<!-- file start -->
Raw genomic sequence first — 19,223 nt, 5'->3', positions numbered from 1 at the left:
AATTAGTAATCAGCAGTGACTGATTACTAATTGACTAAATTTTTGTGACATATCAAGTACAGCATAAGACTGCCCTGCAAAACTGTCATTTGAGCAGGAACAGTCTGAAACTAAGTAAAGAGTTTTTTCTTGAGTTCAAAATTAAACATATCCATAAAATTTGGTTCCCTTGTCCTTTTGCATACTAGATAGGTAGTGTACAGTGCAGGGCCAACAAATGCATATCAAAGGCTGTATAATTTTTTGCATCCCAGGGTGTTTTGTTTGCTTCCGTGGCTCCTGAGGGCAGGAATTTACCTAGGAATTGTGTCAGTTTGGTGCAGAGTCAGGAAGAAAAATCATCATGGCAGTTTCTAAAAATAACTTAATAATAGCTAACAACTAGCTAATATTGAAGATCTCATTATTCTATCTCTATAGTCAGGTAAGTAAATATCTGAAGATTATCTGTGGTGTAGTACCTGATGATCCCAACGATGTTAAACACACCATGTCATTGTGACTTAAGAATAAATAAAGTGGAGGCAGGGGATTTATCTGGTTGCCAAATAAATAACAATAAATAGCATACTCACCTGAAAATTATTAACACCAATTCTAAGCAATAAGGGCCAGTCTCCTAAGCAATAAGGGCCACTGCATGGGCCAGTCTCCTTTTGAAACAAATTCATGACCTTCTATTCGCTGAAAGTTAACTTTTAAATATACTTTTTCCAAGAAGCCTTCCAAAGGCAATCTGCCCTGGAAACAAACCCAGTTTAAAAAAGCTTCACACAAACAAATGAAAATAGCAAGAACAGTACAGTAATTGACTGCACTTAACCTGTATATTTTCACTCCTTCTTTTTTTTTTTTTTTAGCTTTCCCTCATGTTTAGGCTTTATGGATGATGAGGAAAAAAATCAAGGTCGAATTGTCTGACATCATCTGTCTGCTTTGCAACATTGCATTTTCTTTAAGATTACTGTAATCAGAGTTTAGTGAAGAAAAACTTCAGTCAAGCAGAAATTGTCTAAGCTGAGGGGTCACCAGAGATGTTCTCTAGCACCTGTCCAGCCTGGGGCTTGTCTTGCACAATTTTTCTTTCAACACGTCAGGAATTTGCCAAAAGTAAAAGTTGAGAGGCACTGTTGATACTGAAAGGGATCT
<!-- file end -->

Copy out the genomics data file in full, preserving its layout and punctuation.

Raw genomic sequence first — 19,223 nt, 5'->3', positions numbered from 1 at the left:
AATTAGTAATCAGCAGTGACTGATTACTAATTGACTAAATTTTTGTGACATATCAAGTACAGCATAAGACTGCCCTGCAAAACTGTCATTTGAGCAGGAACAGTCTGAAACTAAGTAAAGAGTTTTTTCTTGAGTTCAAAATTAAACATATCCATAAAATTTGGTTCCCTTGTCCTTTTGCATACTAGATAGGTAGTGTACAGTGCAGGGCCAACAAATGCATATCAAAGGCTGTATAATTTTTTGCATCCCAGGGTGTTTTGTTTGCTTCCGTGGCTCCTGAGGGCAGGAATTTACCTAGGAATTGTGTCAGTTTGGTGCAGAGTCAGGAAGAAAAATCATCATGGCAGTTTCTAAAAATAACTTAATAATAGCTAACAACTAGCTAATATTGAAGATCTCATTATTCTATCTCTATAGTCAGGTAAGTAAATATCTGAAGATTATCTGTGGTGTAGTACCTGATGATCCCAACGATGTTAAACACACCATGTCATTGTGACTTAAGAATAAATAAAGTGGAGGCAGGGGATTTATCTGGTTGCCAAATAAATAACAATAAATAGCATACTCACCTGAAAATTATTAACACCAATTCTAAGCAATAAGGGCCAGTCTCCTAAGCAATAAGGGCCACTGCATGGGCCAGTCTCCTTTTGAAACAAATTCATGACCTTCTATTCGCTGAAAGTTAACTTTTAAATATACTTTTTCCAAGAAGCCTTCCAAAGGCAATCTGCCCTGGAAACAAACCCAGTTTAAAAAAGCTTCACACAAACAAATGAAAATAGCAAGAACAGTACAGTAATTGACTGCACTTAACCTGTATATTTTCACTCCTTCTTTTTTTTTTTTTTTAGCTTTCCCTCATGTTTAGGCTTTATGGATGATGAGGAAAAAAATCAAGGTCGAATTGTCTGACATCATCTGTCTGCTTTGCAACATTGCATTTTCTTTAAGATTACTGTAATCAGAGTTTAGTGAAGAAAAACTTCAGTCAAGCAGAAATTGTCTAAGCTGAGGGGTCACCAGAGATGTTCTCTAGCACCTGTCCAGCCTGGGGCTTGTCTTGCACAATTTTTCTTTCAACACGTCAGGAATTTGCCAAAAGTAAAAGTTGAGAGGCACTGTTGATACTGAAAGGGATCT